If only the hills could talk, they would fill your head with stories of the men and women who came to this area seeking their fortune.
Many came for gold, but the fur trade and ranching also enticed people here to the Ashcroft and Cache Creek regions.
From the pristine mountains and lakes of the Highland Valley Plateau to the rugged Arrowstone and Trachyte Hills bordering the Bonaparte River as it rolls past Clinton, Loon Lake, historic Hat Creek and Cache Creek, to the furrowed gulleys and fields lining the Thompson River as it flows from Kamloops Lake to Savona, Walhachin, Ashcroft, Lytton and beyond, the beauty of the Southern Interior entrances and inspires.
The natural beauty and depth of history of this area draws you in to learn more, which you can on mine tours (including some that are free!).
Learn more at ashcroftbc.ca and cachecreekvillage.com
• Thousands of miners appeared from nowhere, between 1858 and 1862, panned and dredged the waterways until they’d taken all of the colour out of them, then disappeared into the hills as they moved on to the next strike. Fortunes were made and lost, towns were built and abandoned, history forever etched in the hills and deserted trails.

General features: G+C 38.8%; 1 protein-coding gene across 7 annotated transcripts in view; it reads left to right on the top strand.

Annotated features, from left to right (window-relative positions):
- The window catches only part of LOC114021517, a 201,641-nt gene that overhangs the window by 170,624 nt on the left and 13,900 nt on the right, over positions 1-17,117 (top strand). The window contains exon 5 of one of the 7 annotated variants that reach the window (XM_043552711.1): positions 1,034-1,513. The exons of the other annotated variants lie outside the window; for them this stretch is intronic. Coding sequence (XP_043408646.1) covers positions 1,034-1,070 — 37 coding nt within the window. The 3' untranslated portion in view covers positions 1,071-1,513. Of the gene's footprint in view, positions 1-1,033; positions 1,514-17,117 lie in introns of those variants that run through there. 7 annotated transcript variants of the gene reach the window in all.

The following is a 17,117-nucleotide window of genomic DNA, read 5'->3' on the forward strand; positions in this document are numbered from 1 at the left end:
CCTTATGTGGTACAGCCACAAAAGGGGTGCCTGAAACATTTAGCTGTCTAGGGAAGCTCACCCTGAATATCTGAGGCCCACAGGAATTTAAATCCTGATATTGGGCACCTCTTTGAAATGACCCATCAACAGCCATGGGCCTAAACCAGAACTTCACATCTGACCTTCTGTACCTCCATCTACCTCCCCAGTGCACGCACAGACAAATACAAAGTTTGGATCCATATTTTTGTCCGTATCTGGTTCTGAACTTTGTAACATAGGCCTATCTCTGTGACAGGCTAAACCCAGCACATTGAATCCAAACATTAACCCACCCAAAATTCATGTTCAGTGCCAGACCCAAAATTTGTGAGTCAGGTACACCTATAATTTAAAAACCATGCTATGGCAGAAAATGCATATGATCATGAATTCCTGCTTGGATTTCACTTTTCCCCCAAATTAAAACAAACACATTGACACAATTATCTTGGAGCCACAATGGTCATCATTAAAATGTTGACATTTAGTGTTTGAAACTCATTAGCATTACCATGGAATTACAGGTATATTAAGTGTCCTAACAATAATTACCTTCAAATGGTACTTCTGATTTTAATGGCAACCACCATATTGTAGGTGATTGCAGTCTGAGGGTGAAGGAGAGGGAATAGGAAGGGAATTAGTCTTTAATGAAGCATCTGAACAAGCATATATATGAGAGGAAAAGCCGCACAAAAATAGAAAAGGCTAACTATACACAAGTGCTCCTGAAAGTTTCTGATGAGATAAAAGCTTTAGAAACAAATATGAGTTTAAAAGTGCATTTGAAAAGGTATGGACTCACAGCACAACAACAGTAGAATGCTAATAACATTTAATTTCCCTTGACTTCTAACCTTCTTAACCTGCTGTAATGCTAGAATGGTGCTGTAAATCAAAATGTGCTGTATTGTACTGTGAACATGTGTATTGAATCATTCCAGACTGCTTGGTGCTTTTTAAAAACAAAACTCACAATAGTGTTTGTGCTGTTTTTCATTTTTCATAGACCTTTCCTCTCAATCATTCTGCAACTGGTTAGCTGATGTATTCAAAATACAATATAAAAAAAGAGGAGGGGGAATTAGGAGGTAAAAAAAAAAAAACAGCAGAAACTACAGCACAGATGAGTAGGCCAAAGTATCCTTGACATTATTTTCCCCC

• Considered one of the engineering marvels of the 19th century, the Cariboo Wagon Road was constructed during the Fraser River Gold Rush.
• There’s some amazing geocaching spots here containing everything from souvenir pins and stickers to marked coins to anything else that will fit inside the box. Discover 144 sites throughout Ashcroft, Cache Creek, Clinton, Lytton, Savona, Logan Lake, Walhachin, Lillooet and beyond!
• The Thompson-Shuswap Indigenous people first called the area Tuk Tuk Chin, but the town went through many names – Barnes Station, St. Cloud and Ashcroft Station – before settling on Ashcroft, adopting the name from the nearby property owned by the Cornwall brothers.
Ashcroft enjoys a local steppe climate, with quite cold winters and very warm summers. The annual rainfall is only about 317 mm (12.5 inches).
Destination BC is developing a new campaign to promote hyper-local travel where residents are “tourists-in-their own hometown,” while practising the COVID-19 safety protocols as recommended by the B.C. Provincial Health Officer. Many B.C. parks are now open, and national parks were to open as of June 1.
(Check this website for current details on travel.)
Driving: Travelling the Trans-Canada Highway 1, Ashcroft is located 93km (58 mi) west of Kamloops and 338 km (210 mi) northeast of Vancouver.
Flying: The closest scheduled air service is at Kamloops Airport with flights to Vancouver, Calgary and Prince George.
Dream now, travel later. To plan for future adventures here and throughout the West Coast, visit westcoasttraveller.com